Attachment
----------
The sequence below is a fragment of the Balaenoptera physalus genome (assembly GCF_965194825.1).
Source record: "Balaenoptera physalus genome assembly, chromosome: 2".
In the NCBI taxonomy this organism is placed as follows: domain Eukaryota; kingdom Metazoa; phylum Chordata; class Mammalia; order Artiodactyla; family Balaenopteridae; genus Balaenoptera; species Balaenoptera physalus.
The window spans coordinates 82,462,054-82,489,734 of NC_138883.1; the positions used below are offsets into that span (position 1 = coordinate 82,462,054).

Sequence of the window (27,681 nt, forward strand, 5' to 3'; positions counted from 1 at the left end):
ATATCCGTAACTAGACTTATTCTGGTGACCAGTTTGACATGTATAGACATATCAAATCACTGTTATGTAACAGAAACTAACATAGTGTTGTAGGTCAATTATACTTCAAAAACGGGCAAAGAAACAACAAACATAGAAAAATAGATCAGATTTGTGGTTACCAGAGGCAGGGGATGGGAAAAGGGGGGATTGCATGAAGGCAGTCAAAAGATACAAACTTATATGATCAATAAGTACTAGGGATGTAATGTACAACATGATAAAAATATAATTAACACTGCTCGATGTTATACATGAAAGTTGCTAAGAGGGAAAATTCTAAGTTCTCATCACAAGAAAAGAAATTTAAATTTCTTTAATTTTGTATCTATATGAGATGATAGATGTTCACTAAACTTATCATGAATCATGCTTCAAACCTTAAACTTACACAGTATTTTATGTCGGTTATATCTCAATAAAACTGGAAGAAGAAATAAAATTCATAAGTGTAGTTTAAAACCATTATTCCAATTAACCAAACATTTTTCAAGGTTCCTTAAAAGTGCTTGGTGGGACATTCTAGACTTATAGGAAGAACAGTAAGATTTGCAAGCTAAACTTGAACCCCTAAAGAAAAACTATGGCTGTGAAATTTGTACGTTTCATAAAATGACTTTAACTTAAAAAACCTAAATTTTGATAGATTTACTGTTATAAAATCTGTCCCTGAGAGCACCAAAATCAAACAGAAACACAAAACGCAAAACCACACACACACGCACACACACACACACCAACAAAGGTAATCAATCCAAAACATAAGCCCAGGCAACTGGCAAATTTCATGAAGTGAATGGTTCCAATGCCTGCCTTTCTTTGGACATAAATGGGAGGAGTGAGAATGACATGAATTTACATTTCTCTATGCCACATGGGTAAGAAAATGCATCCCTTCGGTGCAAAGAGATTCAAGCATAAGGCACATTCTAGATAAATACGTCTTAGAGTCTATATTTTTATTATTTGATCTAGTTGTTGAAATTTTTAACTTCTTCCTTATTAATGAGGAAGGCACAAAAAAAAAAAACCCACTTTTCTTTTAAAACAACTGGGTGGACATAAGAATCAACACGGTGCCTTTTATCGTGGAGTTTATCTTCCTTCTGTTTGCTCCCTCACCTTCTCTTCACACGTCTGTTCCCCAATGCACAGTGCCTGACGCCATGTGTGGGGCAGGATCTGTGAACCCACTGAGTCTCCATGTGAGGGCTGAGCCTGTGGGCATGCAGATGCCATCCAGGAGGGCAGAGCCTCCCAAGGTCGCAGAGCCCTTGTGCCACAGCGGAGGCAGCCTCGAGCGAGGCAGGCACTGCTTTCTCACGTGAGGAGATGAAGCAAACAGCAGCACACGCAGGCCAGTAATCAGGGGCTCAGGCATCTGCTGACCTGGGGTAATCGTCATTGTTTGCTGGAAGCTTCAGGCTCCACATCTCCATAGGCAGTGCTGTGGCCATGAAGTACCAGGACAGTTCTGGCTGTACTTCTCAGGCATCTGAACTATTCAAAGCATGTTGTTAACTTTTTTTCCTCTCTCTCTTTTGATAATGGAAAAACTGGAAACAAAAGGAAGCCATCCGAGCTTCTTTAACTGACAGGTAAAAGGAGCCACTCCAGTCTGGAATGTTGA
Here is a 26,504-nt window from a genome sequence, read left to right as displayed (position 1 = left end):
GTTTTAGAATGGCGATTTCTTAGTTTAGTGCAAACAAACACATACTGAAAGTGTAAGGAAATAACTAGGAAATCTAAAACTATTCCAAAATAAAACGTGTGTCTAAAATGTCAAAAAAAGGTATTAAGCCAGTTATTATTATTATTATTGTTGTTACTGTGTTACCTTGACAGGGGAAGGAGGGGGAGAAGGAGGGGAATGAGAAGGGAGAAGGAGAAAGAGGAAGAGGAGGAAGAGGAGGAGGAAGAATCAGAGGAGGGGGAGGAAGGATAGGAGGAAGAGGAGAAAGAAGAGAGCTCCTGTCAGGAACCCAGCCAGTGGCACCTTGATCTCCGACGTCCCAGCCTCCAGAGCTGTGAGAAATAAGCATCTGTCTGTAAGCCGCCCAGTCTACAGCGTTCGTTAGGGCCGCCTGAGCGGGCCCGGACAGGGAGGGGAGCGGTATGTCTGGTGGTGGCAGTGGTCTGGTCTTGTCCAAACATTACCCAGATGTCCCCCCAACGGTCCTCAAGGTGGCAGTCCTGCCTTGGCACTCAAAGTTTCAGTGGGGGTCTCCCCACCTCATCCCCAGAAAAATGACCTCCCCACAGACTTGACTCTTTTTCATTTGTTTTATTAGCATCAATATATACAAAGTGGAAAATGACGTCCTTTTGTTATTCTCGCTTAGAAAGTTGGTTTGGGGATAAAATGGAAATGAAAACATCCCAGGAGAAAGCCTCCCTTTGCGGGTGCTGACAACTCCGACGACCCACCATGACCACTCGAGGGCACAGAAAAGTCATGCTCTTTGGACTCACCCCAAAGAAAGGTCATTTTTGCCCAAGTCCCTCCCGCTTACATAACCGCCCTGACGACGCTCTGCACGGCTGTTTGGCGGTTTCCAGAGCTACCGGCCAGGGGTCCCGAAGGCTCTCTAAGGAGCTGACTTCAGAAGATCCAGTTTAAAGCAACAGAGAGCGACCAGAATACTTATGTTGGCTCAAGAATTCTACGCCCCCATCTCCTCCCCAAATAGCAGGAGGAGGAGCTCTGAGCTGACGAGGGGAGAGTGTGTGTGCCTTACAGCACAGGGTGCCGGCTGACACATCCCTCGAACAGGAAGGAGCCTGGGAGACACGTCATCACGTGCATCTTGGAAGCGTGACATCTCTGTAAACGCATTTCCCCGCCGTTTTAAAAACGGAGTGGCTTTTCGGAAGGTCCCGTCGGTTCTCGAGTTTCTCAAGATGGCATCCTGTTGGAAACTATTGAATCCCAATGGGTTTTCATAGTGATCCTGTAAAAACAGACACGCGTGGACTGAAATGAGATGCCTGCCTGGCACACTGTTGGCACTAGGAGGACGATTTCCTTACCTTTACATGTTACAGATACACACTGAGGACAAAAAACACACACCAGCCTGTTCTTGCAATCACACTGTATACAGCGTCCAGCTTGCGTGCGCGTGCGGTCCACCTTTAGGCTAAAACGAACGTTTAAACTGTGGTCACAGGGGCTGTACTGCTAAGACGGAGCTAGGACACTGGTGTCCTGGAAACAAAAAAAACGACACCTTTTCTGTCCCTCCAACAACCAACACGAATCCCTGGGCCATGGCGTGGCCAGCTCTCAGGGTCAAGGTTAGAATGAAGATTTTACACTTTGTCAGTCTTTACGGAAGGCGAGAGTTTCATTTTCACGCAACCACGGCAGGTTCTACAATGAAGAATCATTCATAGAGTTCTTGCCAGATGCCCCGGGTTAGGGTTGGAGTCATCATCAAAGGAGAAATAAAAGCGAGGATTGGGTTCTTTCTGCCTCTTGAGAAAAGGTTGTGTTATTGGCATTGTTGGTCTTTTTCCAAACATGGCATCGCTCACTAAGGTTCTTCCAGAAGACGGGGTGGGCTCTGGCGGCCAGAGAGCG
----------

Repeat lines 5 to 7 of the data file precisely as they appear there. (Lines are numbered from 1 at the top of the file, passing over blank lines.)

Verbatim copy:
Sequence of the window (27,681 nt, forward strand, 5' to 3'; positions counted from 1 at the left end):
ATATCCGTAACTAGACTTATTCTGGTGACCAGTTTGACATGTATAGACATATCAAATCACTGTTATGTAACAGAAACTAACATAGTGTTGTAGGTCAATTATACTTCAAAAACGGGCAAAGAAACAACAAACATAGAAAAATAGATCAGATTTGTGGTTACCAGAGGCAGGGGATGGGAAAAGGGGGGATTGCATGAAGGCAGTCAAAAGATACAAACTTATATGATCAATAAGTACTAGGGATGTAATGTACAACATGATAAAAATATAATTAACACTGCTCGATGTTATACATGAAAGTTGCTAAGAGGGAAAATTCTAAGTTCTCATCACAAGAAAAGAAATTTAAATTTCTTTAATTTTGTATCTATATGAGATGATAGATGTTCACTAAACTTATCATGAATCATGCTTCAAACCTTAAACTTACACAGTATTTTATGTCGGTTATATCTCAATAAAACTGGAAGAAGAAATAAAATTCATAAGTGTAGTTTAAAACCATTATTCCAATTAACCAAACATTTTTCAAGGTTCCTTAAAAGTGCTTGGTGGGACATTCTAGACTTATAGGAAGAACAGTAAGATTTGCAAGCTAAACTTGAACCCCTAAAGAAAAACTATGGCTGTGAAATTTGTACGTTTCATAAAATGACTTTAACTTAAAAAACCTAAATTTTGATAGATTTACTGTTATAAAATCTGTCCCTGAGAGCACCAAAATCAAACAGAAACACAAAACGCAAAACCACACACACACGCACACACACACACACCAACAAAGGTAATCAATCCAAAACATAAGCCCAGGCAACTGGCAAATTTCATGAAGTGAATGGTTCCAATGCCTGCCTTTCTTTGGACATAAATGGGAGGAGTGAGAATGACATGAATTTACATTTCTCTATGCCACATGGGTAAGAAAATGCATCCCTTCGGTGCAAAGAGATTCAAGCATAAGGCACATTCTAGATAAATACGTCTTAGAGTCTATATTTTTATTATTTGATCTAGTTGTTGAAATTTTTAACTTCTTCCTTATTAATGAGGAAGGCACAAAAAAAAAAAACCCACTTTTCTTTTAAAACAACTGGGTGGACATAAGAATCAACACGGTGCCTTTTATCGTGGAGTTTATCTTCCTTCTGTTTGCTCCCTCACCTTCTCTTCACACGTCTGTTCCCCAATGCACAGTGCCTGACGCCATGTGTGGGGCAGGATCTGTGAACCCACTGAGTCTCCATGTGAGGGCTGAGCCTGTGGGCATGCAGATGCCATCCAGGAGGGCAGAGCCTCCCAAGGTCGCAGAGCCCTTGTGCCACAGCGGAGGCAGCCTCGAGCGAGGCAGGCACTGCTTTCTCACGTGAGGAGATGAAGCAAACAGCAGCACACGCAGGCCAGTAATCAGGGGCTCAGGCATCTGCTGACCTGGGGTAATCGTCATTGTTTGCTGGAAGCTTCAGGCTCCACATCTCCATAGGCAGTGCTGTGGCCATGAAGTACCAGGACAGTTCTGGCTGTACTTCTCAGGCATCTGAACTATTCAAAGCATGTTGTTAACTTTTTTTCCTCTCTCTCTTTTGATAATGGAAAAACTGGAAACAAAAGGAAGCCATCCGAGCTTCTTTAACTGACAGGTAAAAGGAGCCACTCCAGTCTGGAATGTTGA
Here is a 26,504-nt window from a genome sequence, read left to right as displayed (position 1 = left end):